Limited in funds, the foundation works with people on a case-by-case basis.  Regrettably, in the past, it has had to turn people away due to a lack of steady donation flow, a phenomenon Jana says breaks her heart.

“We’re small, but try to help as many people in as many ways as possible,” Katie says. “We are slowly building ourselves up, but ultimately, it is all based on the kind heartedness of the people in the community around us.”

Take people like animal advocate and Sugarbelle donor Molly Nobinger, for example. At any given time during her childhood she had at least two or three dogs, a few cats, a canary, and even a handful of guinea pigs, and accordingly she’s always seen it as a responsibility for humans to care for animals, both wild and domesticated.

“I don’t think I could ever be as involved in rescue and animal advocacy as some other dedicated people I know,” she says. “It’s a very stressful, disheartening, discouraging world, and it takes incredibly strong people to do it full force. So that’s why my husband and I donate to the Sugarbelle Foundation. It’s the best way for us to give back.”

The organization also asks for the pet owners to be involved. When the funds are available and the foundation can accommodate, the owners are required to contribute to the care of their animal, even if it’s just a couple of dollars.

“If we can get buy-in from a family to contribute in whatever small way they can and take some responsibility, then it’s a good match,” Jana says.

Ultimately, each scenario is assessed on a case-by-case basis through an application and interview process, which Jana says is critical.

“There are many people who want to help pay for their pet’s care, but do not have the funds at the time,” Jana says. “We work with many folks who actually donate back to pay the vet bills or volunteer their time.”

Since the foundation received its 501(c)(3) status in April 2013, the foundation has assisted roughly 600 pets in the area if not more. But that number is sure to rise, especially now that we find ourselves in the middle of a global pandemic.

“Several families have asked for assistance (during COVID-19), but thankfully it hasn’t been too overwhelming,” Jana says. “We have been hit hard from a fundraising standpoint though. We’ve had to cancel many events.”

Nevertheless, Jana and her team remain dedicated to their cause and refuse to let the COVID-19 crisis stop them in their tracks. To maintain cash flow, Jana began making and selling masks (all animal themed, of course), and purchase of them goes towards paying off the Galleria Animal Clinic vet bill. In addition, the organization is hosting a variety of virtual fundraisers, including “Phone It In Friday ” to pay down the vet bill, as well as “Sponsor a Spay Day” and “Feed ‘Em Friday”.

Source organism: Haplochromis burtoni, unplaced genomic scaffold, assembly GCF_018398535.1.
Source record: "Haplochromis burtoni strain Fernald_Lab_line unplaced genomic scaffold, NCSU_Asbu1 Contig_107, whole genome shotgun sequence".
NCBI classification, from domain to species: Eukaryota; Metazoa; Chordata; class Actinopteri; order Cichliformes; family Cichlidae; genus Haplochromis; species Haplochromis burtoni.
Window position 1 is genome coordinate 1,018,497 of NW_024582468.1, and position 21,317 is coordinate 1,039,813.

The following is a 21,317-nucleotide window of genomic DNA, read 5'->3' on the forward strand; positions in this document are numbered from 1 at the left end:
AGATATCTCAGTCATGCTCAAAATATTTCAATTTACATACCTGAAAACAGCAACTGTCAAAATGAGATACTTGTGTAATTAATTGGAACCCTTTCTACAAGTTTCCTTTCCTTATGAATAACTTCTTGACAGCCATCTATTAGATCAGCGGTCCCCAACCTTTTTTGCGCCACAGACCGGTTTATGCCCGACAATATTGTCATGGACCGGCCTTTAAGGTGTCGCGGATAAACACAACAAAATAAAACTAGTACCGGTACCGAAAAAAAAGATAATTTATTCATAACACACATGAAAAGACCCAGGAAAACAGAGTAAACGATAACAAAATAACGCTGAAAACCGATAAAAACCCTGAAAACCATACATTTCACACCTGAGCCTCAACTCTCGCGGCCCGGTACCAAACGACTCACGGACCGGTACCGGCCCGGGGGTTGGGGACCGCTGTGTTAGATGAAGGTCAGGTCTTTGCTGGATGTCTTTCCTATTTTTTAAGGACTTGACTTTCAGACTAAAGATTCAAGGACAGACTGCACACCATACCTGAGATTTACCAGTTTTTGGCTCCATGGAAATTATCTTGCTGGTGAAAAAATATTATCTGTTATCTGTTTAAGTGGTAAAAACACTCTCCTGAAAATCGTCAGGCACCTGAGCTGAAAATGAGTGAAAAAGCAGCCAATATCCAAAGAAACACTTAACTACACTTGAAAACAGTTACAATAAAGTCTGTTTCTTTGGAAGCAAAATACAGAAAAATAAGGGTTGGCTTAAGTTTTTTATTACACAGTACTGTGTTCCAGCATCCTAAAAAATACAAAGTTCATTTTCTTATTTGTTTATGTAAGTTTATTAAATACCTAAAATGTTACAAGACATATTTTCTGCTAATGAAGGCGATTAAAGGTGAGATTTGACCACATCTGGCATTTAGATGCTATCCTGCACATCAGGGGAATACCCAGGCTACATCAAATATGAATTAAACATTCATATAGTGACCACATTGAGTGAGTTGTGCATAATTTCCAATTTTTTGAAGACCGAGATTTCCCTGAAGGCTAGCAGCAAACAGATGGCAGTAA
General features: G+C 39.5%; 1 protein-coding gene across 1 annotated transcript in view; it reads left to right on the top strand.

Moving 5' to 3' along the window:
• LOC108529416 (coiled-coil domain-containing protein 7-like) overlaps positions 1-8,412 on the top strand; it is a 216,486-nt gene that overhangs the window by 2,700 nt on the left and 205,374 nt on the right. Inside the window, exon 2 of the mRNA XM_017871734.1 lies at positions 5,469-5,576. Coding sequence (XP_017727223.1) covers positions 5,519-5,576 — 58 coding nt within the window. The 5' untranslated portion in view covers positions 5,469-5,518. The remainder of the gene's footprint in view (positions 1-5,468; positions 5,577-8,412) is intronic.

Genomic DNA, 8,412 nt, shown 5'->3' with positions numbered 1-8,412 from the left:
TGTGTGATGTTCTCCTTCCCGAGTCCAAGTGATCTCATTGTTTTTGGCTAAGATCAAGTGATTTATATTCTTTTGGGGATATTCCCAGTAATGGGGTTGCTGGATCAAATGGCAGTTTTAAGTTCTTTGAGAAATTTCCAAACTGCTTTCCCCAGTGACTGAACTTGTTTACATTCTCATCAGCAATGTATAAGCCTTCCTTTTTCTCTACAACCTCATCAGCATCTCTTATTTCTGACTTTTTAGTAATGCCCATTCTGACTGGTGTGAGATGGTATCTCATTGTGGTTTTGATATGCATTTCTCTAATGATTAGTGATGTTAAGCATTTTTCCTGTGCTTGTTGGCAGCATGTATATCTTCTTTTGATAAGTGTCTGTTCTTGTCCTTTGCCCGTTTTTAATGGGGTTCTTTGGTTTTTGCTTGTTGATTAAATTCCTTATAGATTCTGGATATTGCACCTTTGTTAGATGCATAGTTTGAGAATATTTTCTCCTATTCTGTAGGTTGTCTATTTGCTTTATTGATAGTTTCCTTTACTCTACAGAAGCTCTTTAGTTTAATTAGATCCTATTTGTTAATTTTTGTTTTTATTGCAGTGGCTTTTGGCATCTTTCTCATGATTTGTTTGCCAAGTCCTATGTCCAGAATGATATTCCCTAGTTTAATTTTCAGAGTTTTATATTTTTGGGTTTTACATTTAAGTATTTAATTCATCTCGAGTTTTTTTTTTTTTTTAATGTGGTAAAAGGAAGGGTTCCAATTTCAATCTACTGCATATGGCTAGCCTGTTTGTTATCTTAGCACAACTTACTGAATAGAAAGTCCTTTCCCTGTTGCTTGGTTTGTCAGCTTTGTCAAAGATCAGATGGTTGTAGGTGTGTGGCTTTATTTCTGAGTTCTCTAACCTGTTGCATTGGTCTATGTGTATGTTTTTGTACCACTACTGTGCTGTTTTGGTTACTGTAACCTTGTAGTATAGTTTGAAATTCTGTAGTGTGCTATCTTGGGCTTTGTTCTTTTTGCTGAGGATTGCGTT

“We definitely want to get back into fundraising events once we can do so safely,” Katie says. “Until then, we are working on several projects that will help us grow and allow us to continue to make a solid impact on the community.”

Stay updated on the foundation’s ongoing initiatives, fundraising events, and local partnerships by following the Sugarbelle Foundation on Facebook and Instagram (@sugarbellefoundation). If you or someone you know needs assistance from the Sugarbelle Foundation, visit sugarbellefoundation.org/contact-us.

How to Help the Foundation

Donate

The Sugarbelle Foundation cannot operate without funds from its supporters. Any contribution, no matter the size, is appreciated. Visit sugarbellefoundation.org/donate to contribute.

Not sure how much to donate? See estimated costs below for suggestions.

  • $10: treats or one month of flea preventative
  • $25: bag of pet food or cat litter
  • $50: spay/neuter
  • $75: training
  • $100: vet x-rays or blood work
  • $250: portion of heartworm treatment

Volunteer

Sign-up to volunteer with the Sugarbelle Foundation. Several initiatives are in the works for the upcoming autumn and winter season. Email sugarbellefoundation@gmail.com for more information.

Foster

While the Sugarbelle Foundation’s mission isn’t to “home” animals, they do serve as a rescue partner with the Greater Birmingham Humane Society and other local animal rescue organizations. Stay tuned in to Sugarbelle Foundation’s Facebook page for listings of animals who need temporary or furever homes.